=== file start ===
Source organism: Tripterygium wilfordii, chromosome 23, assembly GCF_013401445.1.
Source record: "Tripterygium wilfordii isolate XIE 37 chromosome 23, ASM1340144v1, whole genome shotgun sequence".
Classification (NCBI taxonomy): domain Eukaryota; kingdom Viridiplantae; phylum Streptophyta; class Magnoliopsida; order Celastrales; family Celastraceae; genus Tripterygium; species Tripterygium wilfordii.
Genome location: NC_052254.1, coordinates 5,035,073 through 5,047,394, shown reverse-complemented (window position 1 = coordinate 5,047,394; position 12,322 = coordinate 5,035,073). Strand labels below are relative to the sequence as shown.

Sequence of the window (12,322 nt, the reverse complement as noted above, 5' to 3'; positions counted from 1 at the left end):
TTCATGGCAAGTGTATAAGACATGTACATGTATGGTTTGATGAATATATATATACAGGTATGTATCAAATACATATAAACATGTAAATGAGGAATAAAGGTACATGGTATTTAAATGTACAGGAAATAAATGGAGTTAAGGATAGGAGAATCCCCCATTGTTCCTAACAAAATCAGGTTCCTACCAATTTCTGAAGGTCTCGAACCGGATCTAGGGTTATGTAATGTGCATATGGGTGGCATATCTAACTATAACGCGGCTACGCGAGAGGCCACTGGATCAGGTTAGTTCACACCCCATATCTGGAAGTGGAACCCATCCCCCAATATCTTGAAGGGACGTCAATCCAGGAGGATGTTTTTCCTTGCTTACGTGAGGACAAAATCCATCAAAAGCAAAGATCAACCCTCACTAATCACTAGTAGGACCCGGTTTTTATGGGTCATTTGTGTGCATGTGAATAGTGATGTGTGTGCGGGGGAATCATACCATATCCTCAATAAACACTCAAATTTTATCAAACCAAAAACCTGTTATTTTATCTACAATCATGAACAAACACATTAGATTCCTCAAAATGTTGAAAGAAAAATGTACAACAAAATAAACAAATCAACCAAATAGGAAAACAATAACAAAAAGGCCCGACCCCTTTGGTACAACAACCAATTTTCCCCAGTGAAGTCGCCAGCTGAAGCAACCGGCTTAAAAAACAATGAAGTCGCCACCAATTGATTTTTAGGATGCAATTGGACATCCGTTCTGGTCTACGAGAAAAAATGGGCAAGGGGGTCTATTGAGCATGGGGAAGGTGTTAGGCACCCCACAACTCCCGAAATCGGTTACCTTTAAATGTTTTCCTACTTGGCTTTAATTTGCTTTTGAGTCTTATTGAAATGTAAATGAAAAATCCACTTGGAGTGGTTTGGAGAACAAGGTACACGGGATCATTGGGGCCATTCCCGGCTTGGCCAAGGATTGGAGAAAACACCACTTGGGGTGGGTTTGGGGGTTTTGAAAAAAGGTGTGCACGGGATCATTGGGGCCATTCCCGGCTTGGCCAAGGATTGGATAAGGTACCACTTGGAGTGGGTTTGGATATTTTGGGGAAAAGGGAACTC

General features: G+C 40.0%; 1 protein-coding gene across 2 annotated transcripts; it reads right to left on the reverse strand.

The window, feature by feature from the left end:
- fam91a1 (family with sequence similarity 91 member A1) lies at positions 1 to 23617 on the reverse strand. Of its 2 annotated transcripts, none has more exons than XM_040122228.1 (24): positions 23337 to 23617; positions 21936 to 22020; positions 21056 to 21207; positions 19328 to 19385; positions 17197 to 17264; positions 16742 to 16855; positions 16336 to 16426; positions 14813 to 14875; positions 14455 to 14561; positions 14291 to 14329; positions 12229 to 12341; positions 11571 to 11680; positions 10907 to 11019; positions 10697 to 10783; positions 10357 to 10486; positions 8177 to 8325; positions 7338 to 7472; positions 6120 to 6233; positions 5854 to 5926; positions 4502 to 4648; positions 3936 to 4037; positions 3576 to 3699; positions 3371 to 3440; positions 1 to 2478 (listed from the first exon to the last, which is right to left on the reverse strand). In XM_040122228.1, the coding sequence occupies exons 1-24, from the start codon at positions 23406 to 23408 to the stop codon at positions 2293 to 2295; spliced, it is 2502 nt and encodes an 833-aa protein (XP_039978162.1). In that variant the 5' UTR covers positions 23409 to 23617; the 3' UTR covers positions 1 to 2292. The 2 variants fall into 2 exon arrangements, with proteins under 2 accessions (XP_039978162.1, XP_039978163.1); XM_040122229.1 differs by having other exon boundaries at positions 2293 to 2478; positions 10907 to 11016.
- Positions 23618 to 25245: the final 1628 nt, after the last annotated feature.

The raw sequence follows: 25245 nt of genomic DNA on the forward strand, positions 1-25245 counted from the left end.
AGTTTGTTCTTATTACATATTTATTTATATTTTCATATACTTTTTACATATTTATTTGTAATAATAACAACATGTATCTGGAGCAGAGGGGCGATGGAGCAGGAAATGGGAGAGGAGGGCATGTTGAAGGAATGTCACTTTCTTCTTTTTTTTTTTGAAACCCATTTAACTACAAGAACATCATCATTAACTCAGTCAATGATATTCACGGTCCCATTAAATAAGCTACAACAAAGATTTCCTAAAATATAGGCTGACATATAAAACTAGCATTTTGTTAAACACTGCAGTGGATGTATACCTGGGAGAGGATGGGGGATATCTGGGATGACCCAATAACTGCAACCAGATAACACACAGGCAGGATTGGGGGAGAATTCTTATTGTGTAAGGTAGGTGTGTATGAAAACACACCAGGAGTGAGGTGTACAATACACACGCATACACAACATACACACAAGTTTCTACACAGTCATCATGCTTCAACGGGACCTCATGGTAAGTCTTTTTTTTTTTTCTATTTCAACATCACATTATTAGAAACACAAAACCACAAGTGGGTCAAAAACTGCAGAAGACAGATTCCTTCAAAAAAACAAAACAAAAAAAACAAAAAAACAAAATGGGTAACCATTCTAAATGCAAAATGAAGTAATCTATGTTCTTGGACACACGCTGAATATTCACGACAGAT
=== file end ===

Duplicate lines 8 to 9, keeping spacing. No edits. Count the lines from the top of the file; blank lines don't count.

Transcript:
The window, feature by feature from the left end:
- fam91a1 (family with sequence similarity 91 member A1) lies at positions 1 to 23617 on the reverse strand. Of its 2 annotated transcripts, none has more exons than XM_040122228.1 (24): positions 23337 to 23617; positions 21936 to 22020; positions 21056 to 21207; positions 19328 to 19385; positions 17197 to 17264; positions 16742 to 16855; positions 16336 to 16426; positions 14813 to 14875; positions 14455 to 14561; positions 14291 to 14329; positions 12229 to 12341; positions 11571 to 11680; positions 10907 to 11019; positions 10697 to 10783; positions 10357 to 10486; positions 8177 to 8325; positions 7338 to 7472; positions 6120 to 6233; positions 5854 to 5926; positions 4502 to 4648; positions 3936 to 4037; positions 3576 to 3699; positions 3371 to 3440; positions 1 to 2478 (listed from the first exon to the last, which is right to left on the reverse strand). In XM_040122228.1, the coding sequence occupies exons 1-24, from the start codon at positions 23406 to 23408 to the stop codon at positions 2293 to 2295; spliced, it is 2502 nt and encodes an 833-aa protein (XP_039978162.1). In that variant the 5' UTR covers positions 23409 to 23617; the 3' UTR covers positions 1 to 2292. The 2 variants fall into 2 exon arrangements, with proteins under 2 accessions (XP_039978162.1, XP_039978163.1); XM_040122229.1 differs by having other exon boundaries at positions 2293 to 2478; positions 10907 to 11016.